Step 3: Building Wall Frames

The walls are basic, 2 inch by 4 inch stud walls with studs built on 16 inch centers.  There are headers built over each of the openings; the door opening on the back wall and two (2) side openings.  The side openings were constructed in case I wanted to dry boards longer than the kiln or to extend duct work to the work shop.  

I also framed in two (2) openings for the fans that measured 18 inches by 18 inches.

I also cut a 4 inch by 4 inch post diagonally in half and lengthwise to create a header for the front and back walls that would match the slope of the roof.  Regarding the slope of the roof, the VT plans state that for the best solar efficiency, your roof should slope at the same degrees as your degrees of latitude.  It would be approximately 39 degrees for us; however, 45 degrees is simpler to build, will work OK, and is what I constructed with.
<p>Thanks. Even before your own sawmill, you could purchase green wood from a local sawmill as I did. It is good to support those local businesses. My local sawmill had his own solar kilns and helped me understand how to operate them properly. All the best.</p>
<p>This is so awesome!! I always wondered how you could kiln dry green wood at home without a big gas kiln... if I ever get the sawmill I want then I would definitely build this!! Thanks for posting!!</p>
<p>wow great project. So many people want to build this (including me), but you did it.</p>
Thanks for the kind words.
Could you modify to dry/ fire clay?
Hello - It may be possible but I think it would depend on the temperatures you need to achieve. 150-170 F are the warmest temperatures I have seen to date with this configuration. Another clay artist described a Japanese firing method where they built a fire at the base of a hill and the clay &quot;oven?&quot; extended up the hill. You may be able to use a solar collector in a similar configuration and use the naturally-rising warm air instead of fans. It would be an interesting experiment. You may also want to contact Dr. Brian Bond at Virginia Tech (VT) Department of Wood Science since they developed the wood kiln design and may know of other designs/examples that would suit your uses better. Good luck and send any info on your build.
also one cud use solar powerd fans
wud be good for drying food too
Was thinking of making something like this for drying painted parts in the colder months <br>great job
Good idea. I think the kiln could be used dry anything. PS. I have just ordered a solar panel to run the DC fans and make it completely solar. Good luck on your build.
As they say aboard ship, &quot; belay my last.&quot; I found what I needed here at Instructables. Who'd a thunk it? <br> <br>
Glad you found the information. And in answer to your question, yes, the kiln could be modified to heat other structures. I positioned a side door of the kiln to allow a duct to be constructed to blow heated air into the adjacent workshop, without interfering with any workshop posts or purlins. If I got really fancy, I might blow the air through some concrete blocks to create some thermal mass and direct the air flow at the concrete floor. Many possibilities.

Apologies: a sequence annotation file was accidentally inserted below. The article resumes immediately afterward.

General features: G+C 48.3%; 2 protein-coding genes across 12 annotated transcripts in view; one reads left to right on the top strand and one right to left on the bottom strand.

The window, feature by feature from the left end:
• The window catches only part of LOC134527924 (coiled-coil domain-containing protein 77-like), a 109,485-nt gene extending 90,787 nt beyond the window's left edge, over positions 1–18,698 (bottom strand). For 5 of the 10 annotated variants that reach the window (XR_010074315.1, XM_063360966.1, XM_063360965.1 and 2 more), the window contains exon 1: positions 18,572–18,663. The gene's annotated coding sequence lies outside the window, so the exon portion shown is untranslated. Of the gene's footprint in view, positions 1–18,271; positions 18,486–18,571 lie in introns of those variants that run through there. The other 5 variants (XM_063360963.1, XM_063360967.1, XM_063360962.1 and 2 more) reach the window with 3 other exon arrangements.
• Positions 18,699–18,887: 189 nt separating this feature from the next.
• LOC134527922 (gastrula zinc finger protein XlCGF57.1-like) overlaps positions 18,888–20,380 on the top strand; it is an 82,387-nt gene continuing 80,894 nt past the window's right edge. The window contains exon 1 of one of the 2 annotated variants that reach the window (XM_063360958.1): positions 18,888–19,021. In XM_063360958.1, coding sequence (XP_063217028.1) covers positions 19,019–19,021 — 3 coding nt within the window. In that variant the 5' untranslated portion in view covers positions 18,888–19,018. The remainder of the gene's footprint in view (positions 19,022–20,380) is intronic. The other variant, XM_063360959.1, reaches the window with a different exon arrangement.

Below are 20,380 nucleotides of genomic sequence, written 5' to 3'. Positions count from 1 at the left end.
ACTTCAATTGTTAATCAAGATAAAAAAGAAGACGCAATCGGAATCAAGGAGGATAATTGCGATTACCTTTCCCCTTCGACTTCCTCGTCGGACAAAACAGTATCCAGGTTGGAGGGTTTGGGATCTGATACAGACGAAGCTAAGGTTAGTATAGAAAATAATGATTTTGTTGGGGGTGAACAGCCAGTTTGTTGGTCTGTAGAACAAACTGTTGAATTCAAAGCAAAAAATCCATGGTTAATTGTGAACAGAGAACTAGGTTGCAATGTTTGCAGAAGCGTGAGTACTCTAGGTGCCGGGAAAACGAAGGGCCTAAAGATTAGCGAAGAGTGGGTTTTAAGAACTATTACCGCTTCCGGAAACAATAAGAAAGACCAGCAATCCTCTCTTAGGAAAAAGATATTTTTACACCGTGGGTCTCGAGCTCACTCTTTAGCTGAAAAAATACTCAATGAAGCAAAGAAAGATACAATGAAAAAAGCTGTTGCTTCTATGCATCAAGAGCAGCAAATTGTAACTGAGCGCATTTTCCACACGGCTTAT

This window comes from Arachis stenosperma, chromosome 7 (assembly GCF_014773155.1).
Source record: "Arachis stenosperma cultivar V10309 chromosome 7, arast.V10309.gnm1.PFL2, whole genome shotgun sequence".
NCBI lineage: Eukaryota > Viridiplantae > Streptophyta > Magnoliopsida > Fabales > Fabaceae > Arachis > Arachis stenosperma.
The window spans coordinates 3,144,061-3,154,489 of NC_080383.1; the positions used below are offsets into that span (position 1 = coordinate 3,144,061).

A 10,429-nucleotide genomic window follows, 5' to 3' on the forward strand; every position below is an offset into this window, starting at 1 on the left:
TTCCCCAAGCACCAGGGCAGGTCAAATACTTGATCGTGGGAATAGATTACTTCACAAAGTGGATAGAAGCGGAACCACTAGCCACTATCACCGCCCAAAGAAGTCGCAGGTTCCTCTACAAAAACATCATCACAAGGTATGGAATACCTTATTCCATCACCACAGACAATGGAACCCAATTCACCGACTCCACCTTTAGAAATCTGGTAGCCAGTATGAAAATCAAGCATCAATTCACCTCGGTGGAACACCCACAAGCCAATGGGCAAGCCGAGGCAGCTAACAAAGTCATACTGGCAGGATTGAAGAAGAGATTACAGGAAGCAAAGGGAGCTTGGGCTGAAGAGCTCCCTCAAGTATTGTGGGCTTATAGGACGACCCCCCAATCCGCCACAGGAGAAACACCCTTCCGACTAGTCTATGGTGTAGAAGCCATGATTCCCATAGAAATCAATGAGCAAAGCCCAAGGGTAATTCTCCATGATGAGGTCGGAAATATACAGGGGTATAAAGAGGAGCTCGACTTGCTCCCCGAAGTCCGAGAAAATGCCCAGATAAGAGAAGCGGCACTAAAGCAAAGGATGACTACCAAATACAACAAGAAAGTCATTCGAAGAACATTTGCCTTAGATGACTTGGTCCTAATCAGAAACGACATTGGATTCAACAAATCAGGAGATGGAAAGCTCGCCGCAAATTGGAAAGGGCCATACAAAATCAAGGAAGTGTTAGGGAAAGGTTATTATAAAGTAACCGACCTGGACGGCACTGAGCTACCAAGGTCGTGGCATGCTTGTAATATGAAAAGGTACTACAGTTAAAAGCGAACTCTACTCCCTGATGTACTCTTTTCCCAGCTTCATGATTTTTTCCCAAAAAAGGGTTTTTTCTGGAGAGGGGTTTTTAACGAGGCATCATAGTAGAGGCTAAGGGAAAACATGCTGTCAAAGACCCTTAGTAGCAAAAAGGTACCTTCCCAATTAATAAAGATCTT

What exactly is a pop can collector? I know I could look it up on line but I would rather hear it from other members of the Instructables family. <br> <br>I am wondering if this unit could be modded to become part of a heating system for a small shop or maybe even a green house.
Cool build! I've seen solar kilns in woodworking mags before but I like the looks of this one better. As I read this I had a thought. Have you ever thought about useing something like the popcan solar heater on this? Depending on the size you could generate more heat and use heat convection to move the air around and maybe not need the fans. Just a thought, but some reworking of the design may be needed for best results.
You and Bob from Kansas Wind Power are thinking alike. A pop can (or soda can depending on where you live) collector would work well, especially if constructed below and in front of wood box. Refer to my reply to sam D. <br><br> I used the metal roofing because it is somewhat easy to remove panels, if needed, and I was able to salvage scrap roofing from a friend's metal roof project.
Gday - great instructbale. I want to build one to dry clothes!<br> Have you thought of placing a cheap / removable reflector in front of the unit to increase the light capture?<br> People are doing this for solar panels - a kiln would make sense too. I have put a picture of a concept on my blog - sorry for relinking! <a href="http://samdidgaf.blogspot.com/2011/08/solar-concentrator-linear-reflector.html">http://samdidgaf.blogspot.com/2011/08/solar-concentrator-linear-reflector.html</a>
Gday also. Interesting idea on the additional reflector. Only my guess but seems like a reflector would work better with photovoltaics than a solar collector. The best answer would be to test with and without.. In a similar vein, Bob at Kansas Wind Power made the suggestion of putting the collector below and in front of the wood container and allow the natural rising of warm air to dry wood and not even use fans.
Good question; I did not mention exhaust. Currently, moist air exhausts through one of the side doors. The VT plans call for vents on the lower side of the back doors. I may need to add vents there also.
Thanks for posting I've been wanting/needing to build a kiln for some time. But I must have missed something, where does the moist air exhaust?
Thanks for compliment; I put a lot of work into it.
That is such a great idea! Thanks for sharing how you built this kiln.

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